Bettina Hammerich and Jim Forster both make useful points. Of course,
markets don't attend well to everything. But the core of providing
useful services at prices people will pay--and the market discipline of
listening to customers that Forster underscores--is a strength of the
business approach, one that might be usefully incorporated further into
development strategies even in very poor communities.

I'd like to share some analysis that pertains to this question. We have
been analyzing income structure in developing countries, using a cut-off
of $6000 per household/y as a working definition of the level below
which the "bottom of the pyramid" or poorly-served market exists. This
is not absolute poverty, but it is still very low income, a few $ per
day per person. In China, there are 286 million households below this
cutoff with a collective income of $691 billion/y--67% of the total
income in China. For India, the figures are 171 million households, $378
billion, 75% of the total income. Across some 18 countries, the BOP
market has more than $1.7 trillion in income--about the size of
Germany's GDP. This is a substantial market. From a number of detailed
case studies, we can document that low-income households are willing to
spend 4-7% of their income on communications and access to information
(because it often substitutes for more expensive travel). Thus the
potential ICT market in developing countries exceeds $100 billion per
year, most of it larely untapped. 

The size of the market means that substantial investment to tap it might
be warranted. It's dispersed character (much of it in rural areas) means
that wireless systems may have an advantage in aggregating that demand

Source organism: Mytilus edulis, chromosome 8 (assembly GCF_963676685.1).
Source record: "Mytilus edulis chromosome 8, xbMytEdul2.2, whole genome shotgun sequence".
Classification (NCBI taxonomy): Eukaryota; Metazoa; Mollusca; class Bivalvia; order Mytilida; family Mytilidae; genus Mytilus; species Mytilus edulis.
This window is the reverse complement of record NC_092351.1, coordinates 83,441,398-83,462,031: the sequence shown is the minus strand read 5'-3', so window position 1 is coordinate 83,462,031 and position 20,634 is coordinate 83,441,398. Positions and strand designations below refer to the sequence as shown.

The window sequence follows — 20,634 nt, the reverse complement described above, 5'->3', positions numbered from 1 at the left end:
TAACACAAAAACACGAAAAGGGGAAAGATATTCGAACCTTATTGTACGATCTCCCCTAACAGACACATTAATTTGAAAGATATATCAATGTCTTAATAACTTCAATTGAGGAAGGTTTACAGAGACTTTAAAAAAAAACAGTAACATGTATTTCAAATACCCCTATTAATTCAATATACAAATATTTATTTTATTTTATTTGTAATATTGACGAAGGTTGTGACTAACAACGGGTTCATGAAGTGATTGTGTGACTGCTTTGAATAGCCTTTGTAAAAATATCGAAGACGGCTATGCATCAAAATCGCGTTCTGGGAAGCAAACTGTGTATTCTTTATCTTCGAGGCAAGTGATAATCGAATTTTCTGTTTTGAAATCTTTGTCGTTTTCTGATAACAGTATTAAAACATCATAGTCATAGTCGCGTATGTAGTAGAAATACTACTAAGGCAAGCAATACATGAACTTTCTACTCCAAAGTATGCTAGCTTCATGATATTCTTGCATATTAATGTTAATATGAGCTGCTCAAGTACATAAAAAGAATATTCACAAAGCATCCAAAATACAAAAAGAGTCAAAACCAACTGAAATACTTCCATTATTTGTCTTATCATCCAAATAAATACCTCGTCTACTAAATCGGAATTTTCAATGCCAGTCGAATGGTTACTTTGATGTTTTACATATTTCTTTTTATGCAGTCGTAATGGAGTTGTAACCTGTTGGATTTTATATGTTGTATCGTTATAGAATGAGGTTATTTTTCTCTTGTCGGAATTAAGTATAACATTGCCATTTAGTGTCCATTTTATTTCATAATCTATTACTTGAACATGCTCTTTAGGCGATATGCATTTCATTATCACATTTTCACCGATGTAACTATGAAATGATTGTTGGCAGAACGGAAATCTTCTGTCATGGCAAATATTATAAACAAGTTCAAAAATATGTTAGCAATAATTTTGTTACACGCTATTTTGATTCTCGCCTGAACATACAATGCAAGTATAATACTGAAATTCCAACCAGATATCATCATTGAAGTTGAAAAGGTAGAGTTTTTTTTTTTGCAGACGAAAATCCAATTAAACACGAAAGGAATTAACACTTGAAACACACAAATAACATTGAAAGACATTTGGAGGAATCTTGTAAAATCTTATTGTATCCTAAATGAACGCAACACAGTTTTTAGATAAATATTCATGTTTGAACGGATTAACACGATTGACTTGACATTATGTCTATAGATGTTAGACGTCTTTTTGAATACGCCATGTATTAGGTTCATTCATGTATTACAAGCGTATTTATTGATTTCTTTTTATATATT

up to commercially viable levels. And it means that the market
opportunity is for services (including the infrastructure and device
cost) that cost $50-$300 per household per year. That in turn means a
strong advantage for shared use models or other approaches that spread
network and device costs over a large number of users or concentrate
them in local entrepreneurs serving pre-paid or pay-per-use customers,
as well as for services that can be bought in increments of a few cents
up to a few dollars.

Not surprisingly, we find that most of the successful models we have
documented in case studies have one or more of these characteristics. A
few examples, some well-known, others perhaps less so. GrameenPhone's
rural village phones generate an average of $96/m each--they are very
profitable. Smart Telecommunications in the Philippines has built a
profitable cellular phone business with over 14 million customers on the
strength of selling pre-paid text-messaging units to low income
customers at units as small as $.03. They use a network of some 500,000
local entrepreneurs to sell those units; the business grew 40 % last
year. ITC's e-choupal network in India reaches 4 million poor farmers
via an Internet-connected PC network, more than recouping the cost of
the system by savings on the price of the grain it buys over the network
and other sources of value. 

Similar imbedded systems can be found in health care, education, and
banking enterprises aimed at BOP markets. We do not believe that these
examples, and others we have documented, though limited, are unique or
due to special circumstances. The underlying business models are quite
robust and, we believe, replicable; indeed, the GrameenPhone model is
now being successfully adapted to Uganda, and many of the elements of
the ITC model are being adapted by Pride Africa to Kenya. So we conclude
that there is enormous untapped scope for market-driven ICT services
that confer significant benefits on the customers and communities

Allen L. Hammond
Vice President for Innovation & Special Projects
World Resources Institute
10 G Street NE
Washington, DC 20002 USA
V (202) 729-7777 
F (202) 729-7775

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